- Don’t require a lot of space: Have you always wanted to grow your own greens but didn’t have the space for them? Do you live in an apartment and feel that gardening just isn’t for you because you don’t have a backyard? Well, with microgreens you don’t need much space at all; a little space next to your kitchen sink will work just fine!
- Cheaper than store-bought: If you’ve ever come across microgreens at a grocery store, you know exactly how expensive they can be. We’ve been single trays ranging from $5 all the way to $10! Growing them at home is way cheaper and definitely more rewarding!
- They grow incredibly fast: One of our favorite things about growing microgreens is how fast they grow! Germination happens in a matter of days, and you’ll be able to consume them in less than two weeks.
What Types of Microgreens Can You Grow at Home?
Seeds used to grow mature vegetables with true leaves are the same seeds used to make microgreens grow. Leafy vegetables, herbs, salad greens, peas, and even edible flowers can be grown at home as microgreens.
However, some varieties definitely work better than others. Some great choices for beginners include broccoli, buckwheat, cauliflower, cabbage, chia, mustard, or even sunflower and they can all be grown in a single container.
But that’s definitely not all you’re limited to; here is a list of some of the most popular types and the plant family that they belong to:
- Brassicaceae: cauliflower, broccoli, cabbage microgreens, red cabbage microgreens, watercress, radish microgreens, arugula, kale
- Asteraceae: lettuce, endive, chicory, radicchio
- Apiaceae: dill, carrot, fennel, celery, cilantro
- Amaryllidaceae: garlic, onion, leek
- Amaranthaceae: amaranth, quinoa, swiss chard, beets, spinach
- Cannabaceae: hemp
- Cucurbitaceae: melon, cucumber, squash
- Lamiaceae: chia, basil
How to Grow Microgreens at Home
Microgreens can be expensive to consistently supply for a household, especially living microgreens. But, growing microgreens is quick and easy, and those who plan on taking care of these indoors can expect to have microgreens at their fingertips year-round.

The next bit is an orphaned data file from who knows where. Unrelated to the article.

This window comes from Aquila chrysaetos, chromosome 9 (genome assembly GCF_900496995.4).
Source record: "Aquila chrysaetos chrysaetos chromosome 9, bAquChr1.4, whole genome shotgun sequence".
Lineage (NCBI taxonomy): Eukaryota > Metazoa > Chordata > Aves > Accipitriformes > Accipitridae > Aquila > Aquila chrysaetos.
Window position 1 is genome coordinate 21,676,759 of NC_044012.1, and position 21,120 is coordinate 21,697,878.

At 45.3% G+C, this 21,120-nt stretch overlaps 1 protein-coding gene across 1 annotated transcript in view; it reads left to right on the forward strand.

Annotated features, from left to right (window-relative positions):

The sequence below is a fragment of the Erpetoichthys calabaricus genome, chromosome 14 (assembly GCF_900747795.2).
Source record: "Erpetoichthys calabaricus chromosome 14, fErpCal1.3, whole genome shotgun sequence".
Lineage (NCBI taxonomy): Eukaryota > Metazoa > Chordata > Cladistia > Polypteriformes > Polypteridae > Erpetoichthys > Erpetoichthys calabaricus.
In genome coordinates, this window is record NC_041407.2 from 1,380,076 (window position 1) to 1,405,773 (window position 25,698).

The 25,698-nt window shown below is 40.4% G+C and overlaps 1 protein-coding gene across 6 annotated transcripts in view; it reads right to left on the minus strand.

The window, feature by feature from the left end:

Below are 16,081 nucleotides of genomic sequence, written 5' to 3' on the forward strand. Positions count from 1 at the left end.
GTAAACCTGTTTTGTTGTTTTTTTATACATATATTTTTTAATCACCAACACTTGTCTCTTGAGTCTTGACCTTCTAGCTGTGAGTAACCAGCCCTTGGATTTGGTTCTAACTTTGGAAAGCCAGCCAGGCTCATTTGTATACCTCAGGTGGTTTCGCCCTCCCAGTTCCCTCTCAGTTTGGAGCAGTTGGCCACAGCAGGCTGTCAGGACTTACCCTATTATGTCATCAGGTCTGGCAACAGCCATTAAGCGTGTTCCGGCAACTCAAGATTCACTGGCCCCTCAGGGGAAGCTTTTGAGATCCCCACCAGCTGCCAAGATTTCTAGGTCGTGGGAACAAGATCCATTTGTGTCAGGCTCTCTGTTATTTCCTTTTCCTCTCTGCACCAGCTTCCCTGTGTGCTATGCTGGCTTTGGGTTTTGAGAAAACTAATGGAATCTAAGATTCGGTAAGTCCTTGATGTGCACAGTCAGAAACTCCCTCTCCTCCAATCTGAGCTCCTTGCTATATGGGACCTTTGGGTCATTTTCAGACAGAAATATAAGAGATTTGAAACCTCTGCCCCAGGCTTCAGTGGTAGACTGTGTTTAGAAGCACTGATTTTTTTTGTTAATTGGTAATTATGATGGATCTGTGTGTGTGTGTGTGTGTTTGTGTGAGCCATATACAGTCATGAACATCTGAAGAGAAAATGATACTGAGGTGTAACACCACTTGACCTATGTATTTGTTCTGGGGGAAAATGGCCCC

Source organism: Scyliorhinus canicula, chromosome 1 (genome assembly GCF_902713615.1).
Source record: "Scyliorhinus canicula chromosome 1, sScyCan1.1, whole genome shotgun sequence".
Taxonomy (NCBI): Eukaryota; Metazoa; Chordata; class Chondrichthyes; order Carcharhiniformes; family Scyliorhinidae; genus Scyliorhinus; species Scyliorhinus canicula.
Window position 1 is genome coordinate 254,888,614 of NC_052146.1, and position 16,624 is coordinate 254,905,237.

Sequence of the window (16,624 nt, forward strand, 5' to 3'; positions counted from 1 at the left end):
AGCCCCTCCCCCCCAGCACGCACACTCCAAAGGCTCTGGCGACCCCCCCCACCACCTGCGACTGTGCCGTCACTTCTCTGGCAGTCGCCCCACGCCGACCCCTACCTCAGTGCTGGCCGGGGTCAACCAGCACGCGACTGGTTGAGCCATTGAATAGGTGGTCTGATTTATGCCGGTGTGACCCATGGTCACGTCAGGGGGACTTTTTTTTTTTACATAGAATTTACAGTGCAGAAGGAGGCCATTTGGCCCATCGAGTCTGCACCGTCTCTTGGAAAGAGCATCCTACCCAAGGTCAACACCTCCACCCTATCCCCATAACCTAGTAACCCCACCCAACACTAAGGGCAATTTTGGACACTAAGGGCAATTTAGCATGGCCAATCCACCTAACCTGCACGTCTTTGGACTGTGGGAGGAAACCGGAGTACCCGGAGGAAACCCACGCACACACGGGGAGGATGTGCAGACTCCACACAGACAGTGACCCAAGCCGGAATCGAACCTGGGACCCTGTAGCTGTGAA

Fortunately, they grow in about one to two weeks, meaning you will have homegrown greens in no time.
To get started all you need is a seed mix of your choosing or pre-packaged mixes of specific microgreens, a seed tray, and some potting soil.
Make sure you pick containers that are at least an inch to two inches deep. Fill it with an organic potting mix and loosen the potting soil. Scatter the seeds across the container and cover them with a thin layer of soil.
Keep the potting soil moist with consistent rounds of water and ensure the seeds get at least 4 hours of sunlight (more in the winter months). South-facing windows work best for indoor growing, but eastern or western-facing windows work well also.
Add some organic fertilizer to the potting soil before each round of planting to help the seedlings grow. Sprouts will appear soon after. You should notice that the true leaves grow and are ready to be used between 10 days to 2 weeks.
When are Microgreens Ready to Harvest?
Microgreens are generally ready to harvest around week two of growth but may also be ready as early as 10 days into the growing process. You will know when they are ready to be harvested once they have developed the first set of mature leaves.
Another indicator of fully grown microgreens is to measure the height of your plant. They get to about 1-1 1/2” in height before they are ready for harvest.
To harvest your microgreens, use a sterile blade to cut them right above the soil. This allows you to utilize the entire growing microgreen for dishes from the stem to the mature leaves.
You may leave the roots behind if you like as they will become useful in your next microgreen growing cycle. The shelf life of your harvested microgreens is 10 to 14 days after you’ve cut them.
Do Microgreens Regrow After Cutting?
Microgreens are harvested very early on in the growing stage, which means the plants cannot generate new growth. When you cut them off for use, you are cutting off everything the plant has developed besides the stem, which gives it no way to regrow.
Luckily, they grow easily and quickly from new seeds. You can scatter other seeds into your soil after harvesting, and these will grow just as quickly as the previous batch. You can leave the roots of the harvested greens in the soil. This becomes a great source of organic material for the new microgreen seeds to use.
Thanks to the nutrients leftover from your previous harvest, you will find that your growing container sprouts microgreens within a few days after resowing seeds. This makes these easy-to-grow plants capable of providing a variety of vegetables for your table throughout the year.
Eric Vinje founded Planet Natural with his father Wayne in 1991, originally running it as a grasshopper bait mail-order business out of a garage.
Eric is now retired, but is still a renowned gardener known for his expertise in composting, organic gardening and pest control, utilizing pesticide-free options, such as beneficial insects.
Eric believes when you do something good for the environment, the effects will benefit generations to come.